Sometimes we want our functions to provide information back to the program that called them.

A function can give a value back to the caller using the return keyword. The code that calls the function can assign the value returned to a variable.

For example, we could change our Python program to calculate the average of two numbers, instead of printing it:

def calculate_average(num1, num2): return (num1 + num2) / 2

Now our function will return the average back to the code that called it. Let’s write some code that calls the function, assigns the returned value to a variable, and prints that variable:

avg = calculate_average(12,48) print('average is', avg)

When we called calculate_average with the inputs of 12 and 48, the function returns a value of 30.0. We then store that returned value into the variable avg. When we print avg it’s equal to 30.0, resulting in the following output:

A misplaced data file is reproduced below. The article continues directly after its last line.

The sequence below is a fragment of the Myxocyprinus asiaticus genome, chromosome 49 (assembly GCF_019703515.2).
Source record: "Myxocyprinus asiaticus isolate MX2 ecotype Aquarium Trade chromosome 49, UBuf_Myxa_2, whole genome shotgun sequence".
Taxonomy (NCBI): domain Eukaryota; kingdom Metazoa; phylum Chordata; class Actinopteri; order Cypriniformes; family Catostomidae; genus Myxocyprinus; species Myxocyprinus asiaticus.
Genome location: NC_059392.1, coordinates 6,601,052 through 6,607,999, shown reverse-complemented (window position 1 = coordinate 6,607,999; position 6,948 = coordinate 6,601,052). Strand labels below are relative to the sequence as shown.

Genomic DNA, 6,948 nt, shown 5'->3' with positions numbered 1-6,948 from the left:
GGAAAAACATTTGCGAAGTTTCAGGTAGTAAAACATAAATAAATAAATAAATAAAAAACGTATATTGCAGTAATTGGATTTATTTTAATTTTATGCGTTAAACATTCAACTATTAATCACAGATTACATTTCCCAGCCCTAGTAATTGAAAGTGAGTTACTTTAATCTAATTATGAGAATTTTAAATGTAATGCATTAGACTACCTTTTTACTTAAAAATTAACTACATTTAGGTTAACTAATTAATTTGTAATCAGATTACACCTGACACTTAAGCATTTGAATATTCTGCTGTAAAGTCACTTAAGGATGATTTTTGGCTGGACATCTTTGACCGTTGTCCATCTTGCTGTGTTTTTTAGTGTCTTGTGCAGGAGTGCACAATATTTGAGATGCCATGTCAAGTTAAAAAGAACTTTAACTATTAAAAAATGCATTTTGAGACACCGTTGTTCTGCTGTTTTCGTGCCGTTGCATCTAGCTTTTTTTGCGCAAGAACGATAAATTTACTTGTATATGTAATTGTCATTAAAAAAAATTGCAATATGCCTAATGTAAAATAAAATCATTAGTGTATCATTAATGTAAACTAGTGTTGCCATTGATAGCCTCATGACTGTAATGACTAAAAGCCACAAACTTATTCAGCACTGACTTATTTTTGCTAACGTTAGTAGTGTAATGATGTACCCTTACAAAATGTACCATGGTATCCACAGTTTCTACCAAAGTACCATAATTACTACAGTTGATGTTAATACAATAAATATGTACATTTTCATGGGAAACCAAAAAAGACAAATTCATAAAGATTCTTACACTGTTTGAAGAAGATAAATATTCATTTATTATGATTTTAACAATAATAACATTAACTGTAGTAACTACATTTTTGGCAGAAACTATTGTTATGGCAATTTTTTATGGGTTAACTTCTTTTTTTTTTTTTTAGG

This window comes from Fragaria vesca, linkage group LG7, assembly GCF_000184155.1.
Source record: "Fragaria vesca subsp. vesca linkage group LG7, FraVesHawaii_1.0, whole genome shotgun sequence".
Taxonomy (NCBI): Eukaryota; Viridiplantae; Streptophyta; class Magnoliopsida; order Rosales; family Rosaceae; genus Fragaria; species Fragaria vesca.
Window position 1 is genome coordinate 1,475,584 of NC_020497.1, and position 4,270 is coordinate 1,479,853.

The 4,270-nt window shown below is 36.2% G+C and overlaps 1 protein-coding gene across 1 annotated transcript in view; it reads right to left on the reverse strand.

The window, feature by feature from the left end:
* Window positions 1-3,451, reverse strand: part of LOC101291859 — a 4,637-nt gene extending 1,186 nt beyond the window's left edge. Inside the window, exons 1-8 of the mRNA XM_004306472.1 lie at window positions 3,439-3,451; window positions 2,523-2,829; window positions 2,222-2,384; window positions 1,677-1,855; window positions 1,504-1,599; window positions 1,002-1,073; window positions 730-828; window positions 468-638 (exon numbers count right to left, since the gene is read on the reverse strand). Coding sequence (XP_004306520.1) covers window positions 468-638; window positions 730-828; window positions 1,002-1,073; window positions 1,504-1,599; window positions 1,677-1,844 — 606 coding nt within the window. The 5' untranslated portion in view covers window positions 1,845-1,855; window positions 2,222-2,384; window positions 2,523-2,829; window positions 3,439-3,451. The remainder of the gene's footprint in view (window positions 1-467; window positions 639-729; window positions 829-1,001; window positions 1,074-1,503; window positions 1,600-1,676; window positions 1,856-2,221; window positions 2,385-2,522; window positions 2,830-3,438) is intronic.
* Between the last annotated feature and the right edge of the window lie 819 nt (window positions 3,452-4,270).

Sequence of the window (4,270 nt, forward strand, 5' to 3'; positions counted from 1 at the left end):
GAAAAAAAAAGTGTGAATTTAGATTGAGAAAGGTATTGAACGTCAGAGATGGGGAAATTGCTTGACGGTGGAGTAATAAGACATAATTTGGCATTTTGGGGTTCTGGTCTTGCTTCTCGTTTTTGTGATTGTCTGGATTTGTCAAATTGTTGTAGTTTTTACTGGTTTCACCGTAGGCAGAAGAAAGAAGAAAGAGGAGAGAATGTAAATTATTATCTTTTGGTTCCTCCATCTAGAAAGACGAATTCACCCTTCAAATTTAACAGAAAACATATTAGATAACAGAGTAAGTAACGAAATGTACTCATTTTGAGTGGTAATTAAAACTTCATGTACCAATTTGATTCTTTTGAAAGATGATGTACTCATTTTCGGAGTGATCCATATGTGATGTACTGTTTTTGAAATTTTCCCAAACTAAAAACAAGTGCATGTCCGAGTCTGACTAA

average is 30.0


We now have a get path to function that returns a path to a particular point for Move to go to. Use it and move to have Codey retrieve the key, then unlock the door.

Use `get path to` to get the key, then use `get path to` to unlock the door.
Move get path to 4 3 Move get path to 7 5

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